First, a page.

BEIJING - The U.S Defence Secretary told Chinese troops yesterday that America's new military focus in the Asia-Pacific - including plans to base marines in Australia and build a second radar system in Japan - is not an attempt to contain or threaten China.
Delivering his message directly to the young Chinese officers and cadets coming up through the ranks, Leon Panetta tried to put to rest fears that the US move to add forces, ships and a missile defence system in the region was aimed at the communist giant.
Ever since the plan was unveiled by the Pentagon this year, the US military's shift to the Pacific has fuelled worries of increased tensions or conflict with China and its 2.3 million-member People's Liberation Army.
Panetta laid out a pointed argument that the growing American presence in the region included an effort to build a stronger relationship with Beijing.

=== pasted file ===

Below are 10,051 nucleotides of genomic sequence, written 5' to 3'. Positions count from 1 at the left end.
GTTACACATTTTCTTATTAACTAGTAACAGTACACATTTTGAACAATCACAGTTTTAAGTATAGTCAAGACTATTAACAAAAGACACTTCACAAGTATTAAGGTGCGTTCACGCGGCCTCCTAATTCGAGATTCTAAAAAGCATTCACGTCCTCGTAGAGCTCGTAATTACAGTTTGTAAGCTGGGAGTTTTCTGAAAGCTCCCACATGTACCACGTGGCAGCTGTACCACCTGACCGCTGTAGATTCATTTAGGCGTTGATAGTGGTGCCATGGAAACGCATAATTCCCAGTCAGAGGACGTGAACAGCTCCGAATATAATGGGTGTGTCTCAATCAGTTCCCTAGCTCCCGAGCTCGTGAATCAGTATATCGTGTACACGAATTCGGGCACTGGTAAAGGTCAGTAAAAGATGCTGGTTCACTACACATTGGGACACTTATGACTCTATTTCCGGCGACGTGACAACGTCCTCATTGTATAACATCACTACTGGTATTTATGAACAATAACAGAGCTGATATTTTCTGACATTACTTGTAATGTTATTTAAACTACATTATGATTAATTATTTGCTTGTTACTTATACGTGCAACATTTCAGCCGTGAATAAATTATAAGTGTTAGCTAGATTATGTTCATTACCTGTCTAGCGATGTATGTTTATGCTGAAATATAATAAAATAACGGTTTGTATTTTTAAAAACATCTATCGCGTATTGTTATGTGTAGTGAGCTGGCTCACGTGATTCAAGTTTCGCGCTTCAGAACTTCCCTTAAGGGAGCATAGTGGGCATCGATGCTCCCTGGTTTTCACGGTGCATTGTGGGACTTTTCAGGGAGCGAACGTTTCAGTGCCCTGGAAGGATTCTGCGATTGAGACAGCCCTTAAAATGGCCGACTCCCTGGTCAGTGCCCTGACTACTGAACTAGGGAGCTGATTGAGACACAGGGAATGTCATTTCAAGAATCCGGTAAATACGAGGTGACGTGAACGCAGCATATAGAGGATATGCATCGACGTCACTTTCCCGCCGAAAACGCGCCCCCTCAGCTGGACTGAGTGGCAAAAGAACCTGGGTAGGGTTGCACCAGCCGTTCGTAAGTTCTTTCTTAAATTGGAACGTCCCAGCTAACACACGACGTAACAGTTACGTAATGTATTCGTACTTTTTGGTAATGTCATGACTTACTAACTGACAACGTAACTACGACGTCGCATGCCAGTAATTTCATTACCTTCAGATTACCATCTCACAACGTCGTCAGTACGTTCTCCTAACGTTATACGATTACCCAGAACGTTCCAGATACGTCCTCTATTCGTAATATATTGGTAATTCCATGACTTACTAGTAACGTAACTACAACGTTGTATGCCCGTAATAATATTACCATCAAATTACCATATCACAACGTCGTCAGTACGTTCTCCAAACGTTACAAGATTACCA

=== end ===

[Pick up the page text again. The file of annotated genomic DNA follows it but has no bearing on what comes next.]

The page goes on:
"Our rebalance to the Asia-Pacific region is not an attempt to contain China," Panetta said in a speech at the Engineering Academy of PLA Armoured Forces.
"It is an attempt to engage China and expand its role in the Pacific. It is about creating a new model in the relationship of two Pacific powers."
Panetta acknowledged that improving relations and building trust would take time.
In recent weeks, territorial disputes between China and Japan over a string of uninhabited islands have inflamed the region and raised worries that the US may back the Japanese.
The US also has been very vocal in blaming China for cyber attacks that emanate from the country and steal critical data from US government agencies and American companies.
Earlier Wednesday, Panetta held a meeting with the Chinese leader-in-waiting, Xi Jinping, who just days ago reappeared after a puzzling two-week disappearance.